Get Dan Gonzalez’s new book here:
Coaching Concepts: Developing an Offensive System
Check out Dan’s book. IT WILL HELP YOU WIN THIS SEASON!
I have been able to connect with some great football coaches throughout my coaching career and the coaches who are the most detailed in their teaching method and structure get my attention the most. One of those coaches who I have the honor of meeting and learning from is Dan Gonzalez. Dan has written three books, with his latest book being in a digital format. Here is an excerpt from the beginning of his new book which I believe gets at the heart of what we are responsible for as coaches. If you haven’t been exposed to Dan, he is worth researching. I promise you will learn from him. Here’s Dan’s introduction to his series on creating an offensive system. It’s a great foundation for any coach.
Accountability. The very word seems, at times, lost in today’s society. One of the things to love about sports (and our sport in particular) is that it is one of the few realms of our culture in which accountability is viewed as it should be. As coaches, we preach accountability from teammate to teammate, and from teammate to the coaches/ program. But what about coaches’ accountability to the players? Coaches ask for complete faith and trust on the part of the player; often times, however, one can question whether or not the coach deserved that trust from a play calling/ system perspective.
As a coach, I was constantly looking for ways to improve my methods. No doubt, many coaches are of the same mindset. However, a completely honest look at many systems will reveal the need for improvement:
- Formationing that eliminates unnecessary verbiage, while at the same time, minimizes memorization. In the no huddle era that we live in, many teams will simply designate corresponding “L” and “R” words to formation structures. While this may seem like a reasonable solution, it is dependent on rote memorization; this structure minimizes verbiage, and yet has structured rules for each position group.
- A simple, learnable way to code runs, dropback passes, screens, and play action passes. Here, a structure is put in place that will combine simplicity in learning with the complexity needed to defeat modern defenses.
- The ability to target multiple parts of a given pass pattern, and a means for communicating these intentions from one down to the next. To simply give the QB a progression, and then to leave him with no way to adjust in-game, is unacceptable. The coach must accept responsibility to guide the leader of the offense, and have a way to communicate his intentions.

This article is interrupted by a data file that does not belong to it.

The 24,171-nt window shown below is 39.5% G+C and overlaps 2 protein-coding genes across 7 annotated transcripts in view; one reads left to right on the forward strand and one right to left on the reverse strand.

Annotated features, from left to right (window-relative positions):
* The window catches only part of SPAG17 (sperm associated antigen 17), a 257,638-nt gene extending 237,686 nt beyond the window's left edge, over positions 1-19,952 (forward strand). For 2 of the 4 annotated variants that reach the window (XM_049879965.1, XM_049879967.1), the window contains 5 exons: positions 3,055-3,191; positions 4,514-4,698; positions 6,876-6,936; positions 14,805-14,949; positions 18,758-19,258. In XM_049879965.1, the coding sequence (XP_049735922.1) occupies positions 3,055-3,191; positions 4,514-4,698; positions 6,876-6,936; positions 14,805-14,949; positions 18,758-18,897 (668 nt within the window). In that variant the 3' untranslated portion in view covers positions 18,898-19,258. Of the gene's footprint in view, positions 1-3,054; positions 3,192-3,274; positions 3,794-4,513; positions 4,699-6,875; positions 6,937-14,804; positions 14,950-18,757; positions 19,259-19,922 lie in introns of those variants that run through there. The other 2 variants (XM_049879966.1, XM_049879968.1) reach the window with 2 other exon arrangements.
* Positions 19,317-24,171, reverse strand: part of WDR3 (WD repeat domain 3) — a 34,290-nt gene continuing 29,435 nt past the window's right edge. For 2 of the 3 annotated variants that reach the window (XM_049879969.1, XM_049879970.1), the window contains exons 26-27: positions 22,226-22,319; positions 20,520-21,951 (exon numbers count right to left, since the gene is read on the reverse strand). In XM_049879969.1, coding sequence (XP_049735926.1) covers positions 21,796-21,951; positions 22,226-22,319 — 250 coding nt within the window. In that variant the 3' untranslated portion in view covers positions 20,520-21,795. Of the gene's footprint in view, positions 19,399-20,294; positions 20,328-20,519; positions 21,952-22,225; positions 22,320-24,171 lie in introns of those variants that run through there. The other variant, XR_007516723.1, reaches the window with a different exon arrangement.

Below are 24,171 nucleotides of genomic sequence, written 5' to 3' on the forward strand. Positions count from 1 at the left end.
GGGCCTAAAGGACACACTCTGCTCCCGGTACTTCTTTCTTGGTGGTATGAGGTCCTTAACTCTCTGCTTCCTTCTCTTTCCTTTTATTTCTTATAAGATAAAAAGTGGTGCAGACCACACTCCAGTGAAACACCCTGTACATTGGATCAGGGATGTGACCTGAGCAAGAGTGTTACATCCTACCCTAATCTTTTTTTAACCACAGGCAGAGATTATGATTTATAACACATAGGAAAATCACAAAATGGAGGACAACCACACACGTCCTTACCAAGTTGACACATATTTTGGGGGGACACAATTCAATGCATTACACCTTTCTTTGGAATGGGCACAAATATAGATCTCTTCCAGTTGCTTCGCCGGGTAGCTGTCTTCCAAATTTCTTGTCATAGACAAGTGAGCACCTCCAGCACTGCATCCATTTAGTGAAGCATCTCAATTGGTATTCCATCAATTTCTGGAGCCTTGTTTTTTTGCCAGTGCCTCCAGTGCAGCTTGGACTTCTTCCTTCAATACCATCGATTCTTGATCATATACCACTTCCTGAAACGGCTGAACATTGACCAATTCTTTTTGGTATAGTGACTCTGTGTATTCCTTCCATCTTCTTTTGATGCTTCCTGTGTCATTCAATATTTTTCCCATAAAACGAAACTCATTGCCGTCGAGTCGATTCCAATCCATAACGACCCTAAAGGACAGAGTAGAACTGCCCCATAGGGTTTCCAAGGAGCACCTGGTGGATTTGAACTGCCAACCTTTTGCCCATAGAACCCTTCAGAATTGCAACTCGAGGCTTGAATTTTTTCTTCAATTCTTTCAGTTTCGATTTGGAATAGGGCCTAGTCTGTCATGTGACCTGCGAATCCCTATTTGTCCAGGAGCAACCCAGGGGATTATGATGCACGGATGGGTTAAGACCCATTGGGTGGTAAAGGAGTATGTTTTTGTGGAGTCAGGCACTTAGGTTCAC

After reviewing my own system, an unbiased study showed the need for an overhaul. Though I had blended different elements from the “Run & Shoot” and “West Coast” offenses into a more learnable arrangement, there were still very specific problems that were not addressed. If a coach is to hold himself accountable in the same fashion that he would a player, it becomes obvious that adjustments should be made.
The results were invigorating. Unlike most multiple-set offenses, the base began with a four wide receiver environment. This approach reaped numerous benefits, as defenses are easier to stereotype, and thus easier to teach to inexperienced players. Additionally, specialization tends to occur as players grow older; new personnel combinations and roles can then be added in a sequential fashion.
This approach to combining terminology, teaching, technique, and drilling is assembled with the singular goal of meeting all of the above criteria. The result was a dramatic shift in terminology, and an adjusted way of coaching offensive football as well – instead of a system centered on the coach, we now have a system centered on the needs of the player. This point cannot be understated; it is often forgotten that the players (particularly the quarterback) have the hardest jobs. It is the coach’s job to orchestrate and guide; putting the needs of the player ahead of everything in a system is the ultimate in servant-leadership.
I know many of us are into camp now, but in part 1 of Dan’s series, he shares valuable and innovative tools that any coach can use and integrate into their system now. At the very least, the information Dan shares in this excerpt emphasizes the importance of our accountability in creating a system in which our players can succeed.